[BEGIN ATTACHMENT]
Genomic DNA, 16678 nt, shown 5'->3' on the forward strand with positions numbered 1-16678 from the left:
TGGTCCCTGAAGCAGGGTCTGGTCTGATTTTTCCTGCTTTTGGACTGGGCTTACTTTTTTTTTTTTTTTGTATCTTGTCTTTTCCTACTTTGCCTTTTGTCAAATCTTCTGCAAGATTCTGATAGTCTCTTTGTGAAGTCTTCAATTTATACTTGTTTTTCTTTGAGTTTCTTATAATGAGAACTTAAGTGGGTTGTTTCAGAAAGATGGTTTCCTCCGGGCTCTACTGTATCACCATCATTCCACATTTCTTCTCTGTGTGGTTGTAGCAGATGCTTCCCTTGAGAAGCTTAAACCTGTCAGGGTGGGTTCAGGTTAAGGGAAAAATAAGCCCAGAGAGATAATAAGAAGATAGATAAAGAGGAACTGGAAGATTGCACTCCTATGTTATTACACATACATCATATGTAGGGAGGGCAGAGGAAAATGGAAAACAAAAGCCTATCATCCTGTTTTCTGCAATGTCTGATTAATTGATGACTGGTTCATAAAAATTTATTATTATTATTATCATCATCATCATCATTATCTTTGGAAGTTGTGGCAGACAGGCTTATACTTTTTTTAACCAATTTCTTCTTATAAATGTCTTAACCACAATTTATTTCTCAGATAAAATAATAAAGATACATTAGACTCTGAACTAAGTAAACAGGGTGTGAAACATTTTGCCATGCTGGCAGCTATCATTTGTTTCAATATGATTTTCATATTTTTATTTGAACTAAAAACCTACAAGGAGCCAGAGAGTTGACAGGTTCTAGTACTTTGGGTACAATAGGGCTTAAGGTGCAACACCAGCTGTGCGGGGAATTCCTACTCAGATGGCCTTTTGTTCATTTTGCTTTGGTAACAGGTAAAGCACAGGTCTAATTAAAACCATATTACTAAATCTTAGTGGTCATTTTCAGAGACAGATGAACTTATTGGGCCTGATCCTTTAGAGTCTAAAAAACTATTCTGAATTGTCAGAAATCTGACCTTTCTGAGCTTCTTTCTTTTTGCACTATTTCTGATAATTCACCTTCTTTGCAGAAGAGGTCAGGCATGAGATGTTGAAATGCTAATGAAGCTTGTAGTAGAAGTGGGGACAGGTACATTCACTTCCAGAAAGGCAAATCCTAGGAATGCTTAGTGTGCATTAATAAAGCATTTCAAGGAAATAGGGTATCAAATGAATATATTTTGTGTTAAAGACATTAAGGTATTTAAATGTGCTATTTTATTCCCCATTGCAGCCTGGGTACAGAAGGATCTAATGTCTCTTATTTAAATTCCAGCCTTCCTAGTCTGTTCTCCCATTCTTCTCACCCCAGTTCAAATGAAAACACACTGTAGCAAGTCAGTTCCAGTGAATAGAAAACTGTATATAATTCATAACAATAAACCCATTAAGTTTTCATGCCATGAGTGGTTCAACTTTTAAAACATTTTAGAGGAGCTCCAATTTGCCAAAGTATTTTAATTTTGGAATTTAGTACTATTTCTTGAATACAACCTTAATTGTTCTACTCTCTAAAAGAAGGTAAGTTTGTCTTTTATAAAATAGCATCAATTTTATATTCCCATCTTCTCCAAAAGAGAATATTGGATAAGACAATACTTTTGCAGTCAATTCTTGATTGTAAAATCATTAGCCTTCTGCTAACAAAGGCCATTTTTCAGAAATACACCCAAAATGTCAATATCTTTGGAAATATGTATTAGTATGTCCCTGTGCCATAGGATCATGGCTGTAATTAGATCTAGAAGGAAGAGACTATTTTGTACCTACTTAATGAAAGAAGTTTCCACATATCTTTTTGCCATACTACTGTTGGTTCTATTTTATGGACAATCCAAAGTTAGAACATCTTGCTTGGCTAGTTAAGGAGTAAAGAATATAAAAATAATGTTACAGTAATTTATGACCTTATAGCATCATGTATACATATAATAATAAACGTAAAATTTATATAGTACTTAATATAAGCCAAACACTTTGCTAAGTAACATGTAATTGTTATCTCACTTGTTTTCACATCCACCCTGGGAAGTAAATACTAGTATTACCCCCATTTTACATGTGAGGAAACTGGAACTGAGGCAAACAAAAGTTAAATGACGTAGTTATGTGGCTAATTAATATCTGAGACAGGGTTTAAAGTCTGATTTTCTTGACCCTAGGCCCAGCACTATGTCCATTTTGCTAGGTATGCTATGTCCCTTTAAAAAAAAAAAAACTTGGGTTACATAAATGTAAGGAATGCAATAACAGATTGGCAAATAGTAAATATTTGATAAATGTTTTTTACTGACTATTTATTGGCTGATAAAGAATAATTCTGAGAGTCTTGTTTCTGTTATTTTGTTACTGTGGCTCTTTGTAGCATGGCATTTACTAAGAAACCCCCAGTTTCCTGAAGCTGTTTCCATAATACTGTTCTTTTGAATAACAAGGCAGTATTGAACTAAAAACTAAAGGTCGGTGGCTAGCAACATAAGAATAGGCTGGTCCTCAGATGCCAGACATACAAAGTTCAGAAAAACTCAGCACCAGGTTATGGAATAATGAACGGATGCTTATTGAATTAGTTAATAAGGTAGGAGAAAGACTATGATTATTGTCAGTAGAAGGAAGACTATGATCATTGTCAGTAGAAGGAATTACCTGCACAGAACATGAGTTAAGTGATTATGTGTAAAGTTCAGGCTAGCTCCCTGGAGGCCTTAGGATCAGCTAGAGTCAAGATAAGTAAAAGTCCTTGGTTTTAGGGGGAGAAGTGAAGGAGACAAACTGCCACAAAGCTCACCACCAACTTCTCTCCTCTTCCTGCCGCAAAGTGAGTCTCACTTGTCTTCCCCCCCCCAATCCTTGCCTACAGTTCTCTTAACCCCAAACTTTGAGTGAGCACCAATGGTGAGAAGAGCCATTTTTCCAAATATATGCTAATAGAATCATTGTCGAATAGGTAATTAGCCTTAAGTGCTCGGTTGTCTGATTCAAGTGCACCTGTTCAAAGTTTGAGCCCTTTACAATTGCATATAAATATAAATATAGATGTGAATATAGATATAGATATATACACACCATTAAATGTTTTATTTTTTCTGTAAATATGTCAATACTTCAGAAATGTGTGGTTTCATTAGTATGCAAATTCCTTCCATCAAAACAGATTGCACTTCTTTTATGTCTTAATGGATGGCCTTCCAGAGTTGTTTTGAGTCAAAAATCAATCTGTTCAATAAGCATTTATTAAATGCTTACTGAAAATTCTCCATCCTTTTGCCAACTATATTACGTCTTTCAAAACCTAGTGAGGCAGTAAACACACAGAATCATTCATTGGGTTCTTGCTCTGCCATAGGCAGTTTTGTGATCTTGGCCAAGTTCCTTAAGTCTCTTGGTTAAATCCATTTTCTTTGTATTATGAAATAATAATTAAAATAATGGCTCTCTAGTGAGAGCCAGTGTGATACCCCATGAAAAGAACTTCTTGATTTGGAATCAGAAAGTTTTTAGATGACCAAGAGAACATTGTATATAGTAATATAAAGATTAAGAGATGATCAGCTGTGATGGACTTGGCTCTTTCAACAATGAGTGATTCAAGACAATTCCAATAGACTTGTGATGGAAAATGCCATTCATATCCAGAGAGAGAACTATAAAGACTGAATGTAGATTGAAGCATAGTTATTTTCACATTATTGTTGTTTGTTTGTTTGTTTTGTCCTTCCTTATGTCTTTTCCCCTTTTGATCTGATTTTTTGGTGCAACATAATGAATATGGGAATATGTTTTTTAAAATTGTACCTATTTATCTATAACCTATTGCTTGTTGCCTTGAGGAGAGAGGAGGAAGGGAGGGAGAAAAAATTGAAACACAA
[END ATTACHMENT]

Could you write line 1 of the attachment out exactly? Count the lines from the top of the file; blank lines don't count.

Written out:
Genomic DNA, 16678 nt, shown 5'->3' on the forward strand with positions numbered 1-16678 from the left: